One Summer in Winters
by Donald N. Eichelberger
The first song, “At This Moment”, begins with a brief, floating intro by the entire ensemble, then the flute, trumpet and alto sax blend together in a tight, tantalizing delivery of the melody: a crisp, charming theme. The drummer uses brushes to paint accents and splashes of tasty rhythm/pulse – flashes, splashes, and flourishes that emphasize and highlight the best parts of each soloist’s offering. Each of the front-line players takes a solo, each making an engaging statement. The acoustic bass weaves supple and supportive lines, binding the group together into a smooth, solid unit. When the bassist takes his solo, the sax, flute, and trumpet contribute harmonic texture that nicely compliments the bassist as he surfs the chord changes.
“Pancakes” jumps out at you, sizzling. It’s an out-of-the ordinary tune, but attractively so. Playfully inventive, and just when you think that you know where the arrangement’s going, they take you off you on a breath-taking ride through some exciting musical hairpin turns. And on this cut, the drummer and the pianist are featured in a musical pas de deu where each generously supports the other, yet each remains distinct and independent.
The title piece, “One Summer in Winters”, is a thoughtful, reflective tonal event. An intriguing melody and an artful arrangement. Flute creating notes that are like delicate soap bubbles borne on a gentle breeze, floating up and away into the air. Great acoustic bass solo.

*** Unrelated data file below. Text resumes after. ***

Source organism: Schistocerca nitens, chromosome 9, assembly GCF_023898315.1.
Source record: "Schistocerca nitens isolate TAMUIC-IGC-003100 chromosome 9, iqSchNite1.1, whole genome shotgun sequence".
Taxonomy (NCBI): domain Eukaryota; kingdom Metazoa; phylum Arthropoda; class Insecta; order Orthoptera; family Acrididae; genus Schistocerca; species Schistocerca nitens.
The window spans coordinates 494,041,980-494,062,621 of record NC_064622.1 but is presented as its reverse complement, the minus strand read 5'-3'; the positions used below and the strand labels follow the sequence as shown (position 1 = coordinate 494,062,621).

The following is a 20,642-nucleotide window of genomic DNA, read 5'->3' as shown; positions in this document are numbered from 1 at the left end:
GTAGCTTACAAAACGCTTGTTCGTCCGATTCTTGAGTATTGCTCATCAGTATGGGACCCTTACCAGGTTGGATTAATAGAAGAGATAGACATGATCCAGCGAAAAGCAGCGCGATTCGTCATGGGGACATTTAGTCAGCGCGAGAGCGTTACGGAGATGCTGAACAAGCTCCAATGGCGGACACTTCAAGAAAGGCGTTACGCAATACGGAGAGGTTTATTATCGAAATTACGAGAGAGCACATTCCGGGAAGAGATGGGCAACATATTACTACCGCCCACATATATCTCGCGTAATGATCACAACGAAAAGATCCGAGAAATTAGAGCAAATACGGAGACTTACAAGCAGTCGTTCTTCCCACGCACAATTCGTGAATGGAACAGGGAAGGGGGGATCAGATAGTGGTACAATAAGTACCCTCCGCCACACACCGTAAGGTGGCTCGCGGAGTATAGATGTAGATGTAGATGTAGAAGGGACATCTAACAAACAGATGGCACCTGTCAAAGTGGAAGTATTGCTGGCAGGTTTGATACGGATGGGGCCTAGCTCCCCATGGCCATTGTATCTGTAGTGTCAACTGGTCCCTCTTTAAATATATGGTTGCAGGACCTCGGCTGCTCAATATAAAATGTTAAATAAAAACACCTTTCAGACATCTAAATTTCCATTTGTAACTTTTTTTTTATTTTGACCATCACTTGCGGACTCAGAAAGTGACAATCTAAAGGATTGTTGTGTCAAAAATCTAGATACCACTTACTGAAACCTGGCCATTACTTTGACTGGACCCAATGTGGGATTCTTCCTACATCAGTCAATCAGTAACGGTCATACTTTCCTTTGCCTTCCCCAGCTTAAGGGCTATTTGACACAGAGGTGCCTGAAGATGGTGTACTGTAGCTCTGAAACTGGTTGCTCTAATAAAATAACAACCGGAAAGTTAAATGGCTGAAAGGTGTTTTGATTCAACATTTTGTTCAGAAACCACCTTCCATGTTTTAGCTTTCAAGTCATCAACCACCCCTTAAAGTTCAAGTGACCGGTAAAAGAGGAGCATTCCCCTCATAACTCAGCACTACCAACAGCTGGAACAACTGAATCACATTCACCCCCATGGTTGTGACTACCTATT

“Why”: This performance is a pleasant reminder of why it’s such a joy to listen to fine musicians play fine music. And finally a piano solo: it was worth having waited three songs to hear the pianist do his thing, especially since he provides such excellent support for the other players on this cut, as well as on the other cuts. A very creatively structured arrangement.
“Weaver of Dreams” is a standard song played in a standard way – kinda “loungy”, as compared to most of the other songs on the CD, but in the hands of these players, you might feel the urge to actually get up and do a two-step with your honey.
On “Panama” a new set of musicians grab you by the collar and pull you along with them on a rousing rhythmic excursion that dances and bounces like water on a hot skillet. And then, in the end, the song evaporates like the water on a hot skillet.
This rendition of “All the Things You Are” isn’t like any I’ve ever heard before. There’s only Alkire on sax, accompanied by acoustic bass and drums (with brushes again). I liked it more than I thought I would.
“Barbara” is well and sweetly played, but the real gem is the extended, interesting, and expertly played acoustic bass solo.
The final cut, “November”, is a like tender parting kiss: a fitting and satisfying conclusion.